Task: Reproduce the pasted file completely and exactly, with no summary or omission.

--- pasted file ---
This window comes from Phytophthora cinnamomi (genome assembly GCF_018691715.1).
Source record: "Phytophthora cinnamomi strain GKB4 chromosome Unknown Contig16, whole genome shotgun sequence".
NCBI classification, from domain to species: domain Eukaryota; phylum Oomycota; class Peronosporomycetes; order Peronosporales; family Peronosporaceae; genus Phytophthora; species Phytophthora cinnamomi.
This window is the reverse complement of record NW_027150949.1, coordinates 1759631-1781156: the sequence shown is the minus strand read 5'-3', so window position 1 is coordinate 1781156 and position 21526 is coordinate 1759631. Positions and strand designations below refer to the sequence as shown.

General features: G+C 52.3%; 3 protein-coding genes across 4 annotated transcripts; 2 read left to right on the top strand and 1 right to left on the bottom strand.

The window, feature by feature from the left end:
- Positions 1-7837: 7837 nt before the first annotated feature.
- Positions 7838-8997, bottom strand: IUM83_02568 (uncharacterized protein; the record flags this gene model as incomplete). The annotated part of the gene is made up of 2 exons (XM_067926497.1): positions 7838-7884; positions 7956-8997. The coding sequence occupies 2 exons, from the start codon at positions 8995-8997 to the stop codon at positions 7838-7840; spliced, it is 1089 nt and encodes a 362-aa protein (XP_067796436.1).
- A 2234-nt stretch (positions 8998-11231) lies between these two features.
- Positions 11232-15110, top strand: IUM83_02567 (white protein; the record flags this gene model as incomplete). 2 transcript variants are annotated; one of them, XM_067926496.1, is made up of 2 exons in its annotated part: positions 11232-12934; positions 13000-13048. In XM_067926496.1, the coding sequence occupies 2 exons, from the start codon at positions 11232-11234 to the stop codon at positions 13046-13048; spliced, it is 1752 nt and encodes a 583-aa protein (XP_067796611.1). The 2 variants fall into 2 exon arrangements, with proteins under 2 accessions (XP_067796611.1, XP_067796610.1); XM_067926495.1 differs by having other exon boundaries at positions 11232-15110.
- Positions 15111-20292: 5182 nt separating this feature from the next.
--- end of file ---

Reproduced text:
This window comes from Phytophthora cinnamomi (genome assembly GCF_018691715.1).
Source record: "Phytophthora cinnamomi strain GKB4 chromosome Unknown Contig16, whole genome shotgun sequence".
NCBI classification, from domain to species: domain Eukaryota; phylum Oomycota; class Peronosporomycetes; order Peronosporales; family Peronosporaceae; genus Phytophthora; species Phytophthora cinnamomi.
This window is the reverse complement of record NW_027150949.1, coordinates 1759631-1781156: the sequence shown is the minus strand read 5'-3', so window position 1 is coordinate 1781156 and position 21526 is coordinate 1759631. Positions and strand designations below refer to the sequence as shown.

General features: G+C 52.3%; 3 protein-coding genes across 4 annotated transcripts; 2 read left to right on the top strand and 1 right to left on the bottom strand.

The window, feature by feature from the left end:
- Positions 1-7837: 7837 nt before the first annotated feature.
- Positions 7838-8997, bottom strand: IUM83_02568 (uncharacterized protein; the record flags this gene model as incomplete). The annotated part of the gene is made up of 2 exons (XM_067926497.1): positions 7838-7884; positions 7956-8997. The coding sequence occupies 2 exons, from the start codon at positions 8995-8997 to the stop codon at positions 7838-7840; spliced, it is 1089 nt and encodes a 362-aa protein (XP_067796436.1).
- A 2234-nt stretch (positions 8998-11231) lies between these two features.
- Positions 11232-15110, top strand: IUM83_02567 (white protein; the record flags this gene model as incomplete). 2 transcript variants are annotated; one of them, XM_067926496.1, is made up of 2 exons in its annotated part: positions 11232-12934; positions 13000-13048. In XM_067926496.1, the coding sequence occupies 2 exons, from the start codon at positions 11232-11234 to the stop codon at positions 13046-13048; spliced, it is 1752 nt and encodes a 583-aa protein (XP_067796611.1). The 2 variants fall into 2 exon arrangements, with proteins under 2 accessions (XP_067796611.1, XP_067796610.1); XM_067926495.1 differs by having other exon boundaries at positions 11232-15110.
- Positions 15111-20292: 5182 nt separating this feature from the next.